Friday, September 12, 2014

The Connected Car – How It Will Fix the Cost Perception Disconnect

What is the next big thing in the automotive aftersales market? The answer probably lies with the connected car. The connected car is defined as a car equipped with a wireless data connection to the cloud. With this connectivity comes a multitude of features – new cars have everything from GPS systems to internet radio to restaurant booking apps. But is the connected car really just about infotainment? The connected car could also impact the aftersales side of the automotive industry. For OEMs, the payoff could be huge.

It all starts with the dealers, and one of the biggest areas they need to improve: consumers’ cost perceptions. Carlisle’s 2014 Consumer Sentiment Survey asked consumers what criteria were most important in the service process (see following chart). “Relative Importance Ranking” illustrates how highly consumers ranked a criterion. “Total cost is reasonable” tops the list both in relative importance and overall rank.

Most Important Criteria for Service Customers
Unfortunately, consumers simply do not feel that costs are reasonable at dealership service departments. The following graph quantifies that feeling by illustrating what customers value vs. what they believe are dealer strengths. The higher a category is on the Y-axis, the more customers value that category. The blue portion of the graph shows how many customers view that category as a dealer strength. As before, “Total Cost is Reasonable” is the top item customers value. However, just 11% of customers see this as a dealer strength.

This hurts dealers. If reasonable costs are important to consumers, and consumers don’t think dealers have reasonable charges, they’ll go elsewhere. This is Business 101, but data proves that dealers still haven’t solved the problem. Our survey asked consumers why they switched to chain or independent shops for their most recent repair (see following two charts). Consumers placed “Total Charge is More Reasonable” at the top of both lists – it was the most popular reason consumers switched to independent mechanics and the second most popular reason consumers switched to chains. Service customers are leaving dealers due to cost perception.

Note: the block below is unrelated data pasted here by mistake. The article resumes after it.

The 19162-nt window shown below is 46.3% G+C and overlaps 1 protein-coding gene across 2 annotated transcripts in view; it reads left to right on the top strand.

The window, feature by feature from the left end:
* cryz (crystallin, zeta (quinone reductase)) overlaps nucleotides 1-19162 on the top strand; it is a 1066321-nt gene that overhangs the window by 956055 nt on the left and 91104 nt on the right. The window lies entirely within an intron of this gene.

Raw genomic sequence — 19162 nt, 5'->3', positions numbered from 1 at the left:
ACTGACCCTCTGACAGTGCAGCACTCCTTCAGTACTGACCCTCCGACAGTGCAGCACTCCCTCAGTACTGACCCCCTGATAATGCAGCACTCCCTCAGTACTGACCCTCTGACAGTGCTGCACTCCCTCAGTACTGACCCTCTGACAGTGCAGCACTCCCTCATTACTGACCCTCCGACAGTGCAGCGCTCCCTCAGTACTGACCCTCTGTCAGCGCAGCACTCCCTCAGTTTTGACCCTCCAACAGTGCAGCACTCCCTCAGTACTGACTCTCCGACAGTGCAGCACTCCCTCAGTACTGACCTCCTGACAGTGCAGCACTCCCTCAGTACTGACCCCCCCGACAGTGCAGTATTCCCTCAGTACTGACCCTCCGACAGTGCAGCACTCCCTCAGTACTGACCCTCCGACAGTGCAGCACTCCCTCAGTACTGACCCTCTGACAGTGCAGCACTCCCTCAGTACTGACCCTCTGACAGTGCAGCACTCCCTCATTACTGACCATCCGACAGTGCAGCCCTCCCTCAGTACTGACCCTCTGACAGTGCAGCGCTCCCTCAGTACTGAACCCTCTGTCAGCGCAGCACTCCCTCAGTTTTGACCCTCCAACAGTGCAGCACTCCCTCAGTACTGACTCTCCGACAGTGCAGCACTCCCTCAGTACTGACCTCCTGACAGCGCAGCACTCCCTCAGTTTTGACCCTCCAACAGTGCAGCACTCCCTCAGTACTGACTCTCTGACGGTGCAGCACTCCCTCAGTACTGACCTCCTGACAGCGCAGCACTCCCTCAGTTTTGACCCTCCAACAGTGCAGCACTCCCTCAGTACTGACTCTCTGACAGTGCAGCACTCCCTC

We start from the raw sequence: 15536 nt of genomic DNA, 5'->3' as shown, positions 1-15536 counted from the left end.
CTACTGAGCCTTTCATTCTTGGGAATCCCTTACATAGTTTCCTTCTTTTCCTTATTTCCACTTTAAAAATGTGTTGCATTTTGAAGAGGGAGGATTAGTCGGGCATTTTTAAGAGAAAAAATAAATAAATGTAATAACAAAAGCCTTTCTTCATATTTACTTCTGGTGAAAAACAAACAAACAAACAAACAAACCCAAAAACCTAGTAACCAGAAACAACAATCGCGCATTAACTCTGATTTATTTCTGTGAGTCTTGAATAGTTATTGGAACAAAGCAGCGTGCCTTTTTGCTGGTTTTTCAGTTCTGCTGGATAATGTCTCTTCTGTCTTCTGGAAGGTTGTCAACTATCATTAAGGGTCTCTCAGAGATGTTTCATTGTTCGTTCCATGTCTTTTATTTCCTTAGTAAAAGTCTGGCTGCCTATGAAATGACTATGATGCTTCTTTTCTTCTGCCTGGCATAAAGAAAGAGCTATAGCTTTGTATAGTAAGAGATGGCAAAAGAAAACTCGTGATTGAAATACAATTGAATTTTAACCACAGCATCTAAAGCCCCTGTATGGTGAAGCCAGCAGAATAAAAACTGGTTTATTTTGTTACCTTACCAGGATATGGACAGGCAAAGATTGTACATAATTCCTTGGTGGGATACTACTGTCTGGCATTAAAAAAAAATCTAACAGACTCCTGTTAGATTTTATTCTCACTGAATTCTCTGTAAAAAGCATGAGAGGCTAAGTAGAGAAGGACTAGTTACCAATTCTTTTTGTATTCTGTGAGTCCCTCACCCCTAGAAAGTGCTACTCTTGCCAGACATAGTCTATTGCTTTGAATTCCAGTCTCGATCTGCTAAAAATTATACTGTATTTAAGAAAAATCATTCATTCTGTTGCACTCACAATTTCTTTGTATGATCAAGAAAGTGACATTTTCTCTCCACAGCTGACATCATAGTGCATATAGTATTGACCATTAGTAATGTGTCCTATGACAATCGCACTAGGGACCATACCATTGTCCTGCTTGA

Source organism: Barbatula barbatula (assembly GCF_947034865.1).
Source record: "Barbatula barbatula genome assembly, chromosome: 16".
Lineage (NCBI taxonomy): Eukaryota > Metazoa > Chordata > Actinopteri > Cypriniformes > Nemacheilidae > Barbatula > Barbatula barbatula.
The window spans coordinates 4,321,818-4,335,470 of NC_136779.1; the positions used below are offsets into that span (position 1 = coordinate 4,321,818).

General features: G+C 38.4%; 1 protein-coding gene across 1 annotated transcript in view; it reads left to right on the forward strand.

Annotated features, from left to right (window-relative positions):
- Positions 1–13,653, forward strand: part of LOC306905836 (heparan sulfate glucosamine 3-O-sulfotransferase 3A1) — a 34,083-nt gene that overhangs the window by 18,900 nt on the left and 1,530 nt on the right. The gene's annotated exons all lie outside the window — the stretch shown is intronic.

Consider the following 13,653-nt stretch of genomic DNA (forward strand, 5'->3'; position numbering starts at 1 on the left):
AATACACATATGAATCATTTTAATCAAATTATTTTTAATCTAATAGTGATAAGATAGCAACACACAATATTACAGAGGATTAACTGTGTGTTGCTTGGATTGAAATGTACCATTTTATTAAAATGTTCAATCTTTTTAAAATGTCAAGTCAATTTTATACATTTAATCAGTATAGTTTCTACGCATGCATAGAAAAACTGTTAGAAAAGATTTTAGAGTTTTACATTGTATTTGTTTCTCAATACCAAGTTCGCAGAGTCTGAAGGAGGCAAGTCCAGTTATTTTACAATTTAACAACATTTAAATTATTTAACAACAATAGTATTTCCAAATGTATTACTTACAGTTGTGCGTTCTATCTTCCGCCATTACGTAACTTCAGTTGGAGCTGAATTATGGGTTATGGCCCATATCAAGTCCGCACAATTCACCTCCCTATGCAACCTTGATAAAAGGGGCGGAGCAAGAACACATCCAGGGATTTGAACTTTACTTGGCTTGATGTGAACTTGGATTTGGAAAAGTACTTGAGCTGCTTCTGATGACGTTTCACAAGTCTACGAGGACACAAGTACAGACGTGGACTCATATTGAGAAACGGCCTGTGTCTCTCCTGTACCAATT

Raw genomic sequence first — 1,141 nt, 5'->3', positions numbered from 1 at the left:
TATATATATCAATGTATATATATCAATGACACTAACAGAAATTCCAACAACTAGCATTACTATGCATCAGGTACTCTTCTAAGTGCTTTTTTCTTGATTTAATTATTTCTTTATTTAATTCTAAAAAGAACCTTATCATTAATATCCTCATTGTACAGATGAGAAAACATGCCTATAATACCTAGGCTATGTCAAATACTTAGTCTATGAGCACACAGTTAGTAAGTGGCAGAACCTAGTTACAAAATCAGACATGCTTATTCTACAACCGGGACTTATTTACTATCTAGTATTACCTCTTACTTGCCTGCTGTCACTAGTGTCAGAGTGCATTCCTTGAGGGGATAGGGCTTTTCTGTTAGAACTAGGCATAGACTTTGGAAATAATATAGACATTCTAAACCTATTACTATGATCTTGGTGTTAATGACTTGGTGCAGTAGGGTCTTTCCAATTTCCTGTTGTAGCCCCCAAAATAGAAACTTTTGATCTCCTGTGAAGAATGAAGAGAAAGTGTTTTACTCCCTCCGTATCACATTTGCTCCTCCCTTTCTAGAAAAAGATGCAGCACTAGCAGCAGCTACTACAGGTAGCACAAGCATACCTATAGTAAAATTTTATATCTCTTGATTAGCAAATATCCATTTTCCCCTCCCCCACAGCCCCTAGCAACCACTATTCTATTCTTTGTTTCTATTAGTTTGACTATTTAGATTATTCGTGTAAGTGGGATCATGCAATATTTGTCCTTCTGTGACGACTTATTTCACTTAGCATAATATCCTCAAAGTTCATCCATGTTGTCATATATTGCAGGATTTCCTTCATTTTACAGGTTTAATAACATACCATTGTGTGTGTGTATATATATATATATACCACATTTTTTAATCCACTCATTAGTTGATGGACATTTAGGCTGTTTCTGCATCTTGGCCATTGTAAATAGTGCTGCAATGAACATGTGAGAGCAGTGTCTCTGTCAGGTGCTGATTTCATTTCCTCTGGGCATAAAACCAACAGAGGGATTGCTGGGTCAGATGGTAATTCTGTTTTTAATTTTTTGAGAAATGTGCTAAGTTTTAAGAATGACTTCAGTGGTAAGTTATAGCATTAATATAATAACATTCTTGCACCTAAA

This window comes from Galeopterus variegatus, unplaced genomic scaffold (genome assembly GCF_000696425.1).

Why should OEMs care? One of the most interesting takeaways from the graph below is the huge jump in repurchase likelihood between “satisfied” and “very satisfied” consumers. That means OEMs clearly do need really satisfied customers, because turning “satisfied” consumers into “very satisfied” could reap huge rewards in vehicle sales.

OEMs want to sell more cars and service customers are more likely to repurchase an OEM’s brand if they’re satisfied with what the dealer charges for maintenance and repairs. The trouble is that those customers aren’t satisfied.

Why? The biggest problem is likely the opaque nature of the service process. Take the typical service experience. A customer brings their car into a dealer’s service department for routine maintenance. The dealer runs a multi-point inspection and comes back to the customer with recommendations for additional services. The service advisor asks the customer to sign off on the additional maintenance.

At this point the consumer begins to feel uneasy. Everyone “knows” the dealership has an incentive to sell more than the customer really needs and to charge a lot for it. If a customer doesn’t know much about cars or what services should cost, they’ll view these recommendations with suspicion. Maybe the dealer offered a fair price and the car genuinely needed those services, but the customer doesn’t know if either of those are true. This leads to a cost perception problem – consumers feel that they either overpay for services or purchase services they do not really need.

So what can OEMs do to rectify this cost perception problem? They need to connect the car.

First, customers need to know what services are necessary. Sensors in different parts of the car could provide this data. The car detects what is needed and sends information to the customer – either through onboard systems or to a computer or smartphone. This way, when the customer rolls into their dealership they have some background knowledge about what service is required; they are not solely taking the word of the service advisor.

Second, consumers need to know that they are paying a fair price for the service. Eventually, the connected car should be able to pull in pricing data from area dealers to give the consumer a dependable estimate. Dealers may not like this idea, as they feel consumers will flock to lower cost service providers. Maybe so, but consumers are free to price shop now – and they do! Even if dealers don’t display their prices, anyone can call a dealer to get an estimate. Having the connected car generate an estimate saves everyone time. Additionally, the connected car can tout the benefits of local dealers. The car could pull in information about various dealerships’ service departments – such as what amenities are offered, what certifications technicians have, and positive reviews from other customers. All this information would give the customer a sense that they really are getting their money’s worth.

Bottom Line: Dealers have a cost perception problem. Consumers feel that they spend too much money at dealers – either by overpaying for services or paying for unnecessary services. OEMs should proactively address this, since service satisfaction impacts repurchase likelihood. The connected car can help OEMs solve the cost perception problem – both by giving trusted recommendations and clearly showing the benefits of servicing at the dealer.

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